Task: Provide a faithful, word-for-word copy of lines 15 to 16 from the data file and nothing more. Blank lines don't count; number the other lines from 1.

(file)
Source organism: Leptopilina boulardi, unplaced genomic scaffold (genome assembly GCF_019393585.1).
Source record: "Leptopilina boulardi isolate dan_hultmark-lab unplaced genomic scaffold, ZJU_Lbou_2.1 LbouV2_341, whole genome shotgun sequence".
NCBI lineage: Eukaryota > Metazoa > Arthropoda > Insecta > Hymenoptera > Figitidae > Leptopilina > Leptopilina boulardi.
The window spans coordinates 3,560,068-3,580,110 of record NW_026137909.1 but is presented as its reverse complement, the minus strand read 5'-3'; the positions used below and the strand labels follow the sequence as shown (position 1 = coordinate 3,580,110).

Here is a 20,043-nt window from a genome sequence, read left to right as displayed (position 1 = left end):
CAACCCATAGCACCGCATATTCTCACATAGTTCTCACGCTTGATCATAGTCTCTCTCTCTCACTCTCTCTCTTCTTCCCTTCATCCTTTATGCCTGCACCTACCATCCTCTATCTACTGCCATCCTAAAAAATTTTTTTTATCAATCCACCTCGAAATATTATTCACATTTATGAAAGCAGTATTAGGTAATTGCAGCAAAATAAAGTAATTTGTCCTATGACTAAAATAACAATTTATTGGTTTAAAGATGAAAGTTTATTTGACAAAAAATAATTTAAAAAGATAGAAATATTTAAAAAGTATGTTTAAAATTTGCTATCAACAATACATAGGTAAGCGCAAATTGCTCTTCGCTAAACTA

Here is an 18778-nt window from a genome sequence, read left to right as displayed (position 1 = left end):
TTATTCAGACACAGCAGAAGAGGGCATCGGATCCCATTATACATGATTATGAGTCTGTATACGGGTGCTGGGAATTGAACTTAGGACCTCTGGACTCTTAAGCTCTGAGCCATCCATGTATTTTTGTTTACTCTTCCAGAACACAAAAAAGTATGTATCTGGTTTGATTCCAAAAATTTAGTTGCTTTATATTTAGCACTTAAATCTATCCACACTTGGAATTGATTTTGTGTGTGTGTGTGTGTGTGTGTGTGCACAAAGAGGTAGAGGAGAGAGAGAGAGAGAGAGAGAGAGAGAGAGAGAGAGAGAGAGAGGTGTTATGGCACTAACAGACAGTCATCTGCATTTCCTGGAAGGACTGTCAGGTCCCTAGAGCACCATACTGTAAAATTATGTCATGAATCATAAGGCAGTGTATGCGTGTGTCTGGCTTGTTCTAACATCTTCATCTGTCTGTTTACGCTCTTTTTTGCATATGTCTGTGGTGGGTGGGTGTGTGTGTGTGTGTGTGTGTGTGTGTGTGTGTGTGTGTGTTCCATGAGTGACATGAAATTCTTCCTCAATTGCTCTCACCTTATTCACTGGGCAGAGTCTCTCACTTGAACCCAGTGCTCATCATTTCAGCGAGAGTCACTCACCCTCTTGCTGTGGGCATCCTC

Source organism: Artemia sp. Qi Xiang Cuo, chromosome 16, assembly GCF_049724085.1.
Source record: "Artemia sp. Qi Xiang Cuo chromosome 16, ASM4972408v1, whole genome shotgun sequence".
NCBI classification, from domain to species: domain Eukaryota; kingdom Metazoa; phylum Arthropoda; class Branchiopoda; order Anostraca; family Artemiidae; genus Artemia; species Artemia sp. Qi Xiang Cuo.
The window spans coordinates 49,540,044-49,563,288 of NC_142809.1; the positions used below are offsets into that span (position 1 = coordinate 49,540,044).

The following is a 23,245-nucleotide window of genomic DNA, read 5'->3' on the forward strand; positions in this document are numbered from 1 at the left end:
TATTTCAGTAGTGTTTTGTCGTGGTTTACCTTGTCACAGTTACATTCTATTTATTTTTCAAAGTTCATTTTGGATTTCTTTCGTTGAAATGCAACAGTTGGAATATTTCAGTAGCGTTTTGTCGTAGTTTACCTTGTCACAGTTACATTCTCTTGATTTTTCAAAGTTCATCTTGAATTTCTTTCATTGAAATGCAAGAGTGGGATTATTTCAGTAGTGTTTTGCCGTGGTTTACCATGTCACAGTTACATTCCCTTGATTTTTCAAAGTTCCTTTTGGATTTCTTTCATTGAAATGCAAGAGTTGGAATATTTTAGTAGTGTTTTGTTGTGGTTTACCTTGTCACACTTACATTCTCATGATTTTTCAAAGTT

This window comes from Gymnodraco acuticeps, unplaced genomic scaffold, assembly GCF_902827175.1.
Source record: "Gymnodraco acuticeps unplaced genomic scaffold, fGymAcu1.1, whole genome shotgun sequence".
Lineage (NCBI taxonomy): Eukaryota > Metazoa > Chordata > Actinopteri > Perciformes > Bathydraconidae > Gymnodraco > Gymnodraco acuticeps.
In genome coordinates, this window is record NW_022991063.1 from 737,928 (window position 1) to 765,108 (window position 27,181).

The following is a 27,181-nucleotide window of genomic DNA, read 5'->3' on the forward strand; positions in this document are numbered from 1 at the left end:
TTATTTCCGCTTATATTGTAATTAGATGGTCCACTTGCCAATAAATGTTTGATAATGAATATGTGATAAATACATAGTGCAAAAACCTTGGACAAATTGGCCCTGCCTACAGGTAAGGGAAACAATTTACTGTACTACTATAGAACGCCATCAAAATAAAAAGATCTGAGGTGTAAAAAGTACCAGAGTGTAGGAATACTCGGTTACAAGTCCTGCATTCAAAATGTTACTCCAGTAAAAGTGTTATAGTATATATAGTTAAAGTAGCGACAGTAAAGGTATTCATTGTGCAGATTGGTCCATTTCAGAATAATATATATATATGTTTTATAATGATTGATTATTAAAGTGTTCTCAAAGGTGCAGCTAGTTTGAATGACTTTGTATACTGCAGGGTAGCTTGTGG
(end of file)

This window comes from Gymnodraco acuticeps, unplaced genomic scaffold, assembly GCF_902827175.1.
Source record: "Gymnodraco acuticeps unplaced genomic scaffold, fGymAcu1.1, whole genome shotgun sequence".